1660604338664 In10q2 Integration

Freaky Integration

April 28, 2010
The Amount of Technical Overlap of Control and Automation Topics is Getting to the Point Where There Is Only Overlap and Little Else.
About the Author

Jim Montague is the executive editor for Control. Email him at [email protected].

Stop me if you've heard this hallucination before. Oops, too late. It used to be that when I interviewed folks for a half dozen different articles, they would generally talk about different things. Motor experts would talk about motors and drives. Controls engineers would talk about PLCs. Software sources would talk about programming. Salespeople and CEOs would talk about nothing, I mean, excitement and synergy.

Sure, there was some talk about porous borders between the usual technological silos, breaking down a few barriers, and some topical overlap as a result. Still, most subjects retained their basic shape, and remained mostly distinct from each other. Not anymore.

The amount of technical overlap of control and automation topics is getting to the point where there is only overlap and little else. Each topic fits sloppily or neatly on top of the others like a stack of blasted pancakes!

In the past few weeks, for example, I've interviewed several dozen sources on network security, green and sustainable technology, recorders and data acquisition (DAQ) systems, motor technologies, machine safety, network integration and several others. However, as I asked my questions, I noticed that most of the people I interviewed were going off on tangents and speaking about the other topics I was covering, and not the one that I planned to discuss with them. Now, some asides and departures are normal in most interviews, but the sheer ratio was huge, and it's been increasing lately. Amazingly, almost everyone I was talking to was speaking about every other story except the one I asked about.

It's sort of like every control and automation story is merging into one big story. It's been surreal and unnerving, but it also can be pretty annoying when you're trying to report and write several different stories.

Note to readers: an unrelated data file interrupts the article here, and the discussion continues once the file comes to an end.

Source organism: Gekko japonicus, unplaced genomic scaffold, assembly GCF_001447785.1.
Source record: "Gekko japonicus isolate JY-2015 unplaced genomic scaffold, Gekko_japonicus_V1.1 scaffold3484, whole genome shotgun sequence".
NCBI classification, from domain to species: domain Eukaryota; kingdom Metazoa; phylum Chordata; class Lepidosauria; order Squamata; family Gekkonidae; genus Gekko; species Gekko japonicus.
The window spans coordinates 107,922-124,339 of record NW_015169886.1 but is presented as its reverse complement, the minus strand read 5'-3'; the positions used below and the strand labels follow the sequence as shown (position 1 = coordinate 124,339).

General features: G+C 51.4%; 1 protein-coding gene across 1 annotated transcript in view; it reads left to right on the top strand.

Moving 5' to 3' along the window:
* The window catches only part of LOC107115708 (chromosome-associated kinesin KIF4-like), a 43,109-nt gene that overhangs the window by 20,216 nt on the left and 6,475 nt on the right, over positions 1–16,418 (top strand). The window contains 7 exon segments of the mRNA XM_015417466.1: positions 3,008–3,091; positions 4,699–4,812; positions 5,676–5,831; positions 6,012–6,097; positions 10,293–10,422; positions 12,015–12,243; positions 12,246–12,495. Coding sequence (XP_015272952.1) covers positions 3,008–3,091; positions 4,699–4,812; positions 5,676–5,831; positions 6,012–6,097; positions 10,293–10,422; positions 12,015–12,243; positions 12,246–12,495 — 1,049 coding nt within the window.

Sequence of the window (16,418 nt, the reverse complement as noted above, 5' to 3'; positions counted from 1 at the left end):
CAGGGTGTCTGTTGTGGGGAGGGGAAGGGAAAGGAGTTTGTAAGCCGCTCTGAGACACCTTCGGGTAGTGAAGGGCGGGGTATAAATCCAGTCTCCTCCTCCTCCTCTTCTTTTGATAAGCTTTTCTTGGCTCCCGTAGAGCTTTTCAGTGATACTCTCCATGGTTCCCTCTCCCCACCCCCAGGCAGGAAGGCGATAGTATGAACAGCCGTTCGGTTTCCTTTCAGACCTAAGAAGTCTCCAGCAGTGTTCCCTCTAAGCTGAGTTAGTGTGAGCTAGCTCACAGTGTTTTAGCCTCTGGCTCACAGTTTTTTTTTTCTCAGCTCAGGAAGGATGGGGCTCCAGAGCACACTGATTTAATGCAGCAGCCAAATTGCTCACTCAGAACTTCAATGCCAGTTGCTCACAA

This latest experience also is a lot like my previous efforts to cover industrial computers, which now seem able to take on any form and almost any function. It also was similar to researching recorders and DAQ systems, whose data gathering, archiving and analyzing  functions seem able to be done by almost any data processing module or chip. The question is: If anything can do these jobs, then how do I define them and make them distinct enough to write about them?

This time around, it seems like everyone is joining in the integration square dance. The security folks talk about safety, while the safety experts talk security. Several green sources describe the need for motor efficiency and the need to use variable speed drives (VSDs) to aid sustainability efforts. Meanwhile, the motors guys show how more pervasive networking and intelligence can improve efficiency beyond individual motors. Get the idea?

The only common thread was networking. Of course, everybody and their brothers are using Ethernet in some way, but even the networking folks can't quite stay on topic. Just check out this issue's "Search for a Single Spine" cover story (p10). They begin talking about fieldbuses, cables and wireless, but they too lapse into something else, such as I/O points, sensors and even motors and drives. From where I'm sitting, it's like everybody is looking over everyone else's shoulder, and they're doing it all at the same time.

I suppose this should come as no surprise. Now that many networking translation functions are being handled by switches, gateways, programming and other devices both hard and soft, process engineers, system integrators, machine builders and end users can get back to the applications in which they're truly interested.

Consequently, as spooky as it can be to watch formerly separate topics mash together, it's actually good news for control and automation engineers, if they can overcome a little more technological and organizational upheaval. And given the number of engineers using tablet PCs, overachieving handhelds, Blackberry devices and cell phones on or near plant floors, it seems most won't have much trouble adapting.  

So, are there any new lessons here? Just more of the same—get ready for ongoing job description changes. Added exploration and education in new technologies won't be a novelty or a hobby. Looking over other technical shoulders will be a core and expected necessity as networks continue to merge with their applications and users. I just hope I don't run out of stories to write. 

About the Author

Jim Montague | Executive Editor, Control

Jim Montague is executive editor of Control. He can be contacted at [email protected].

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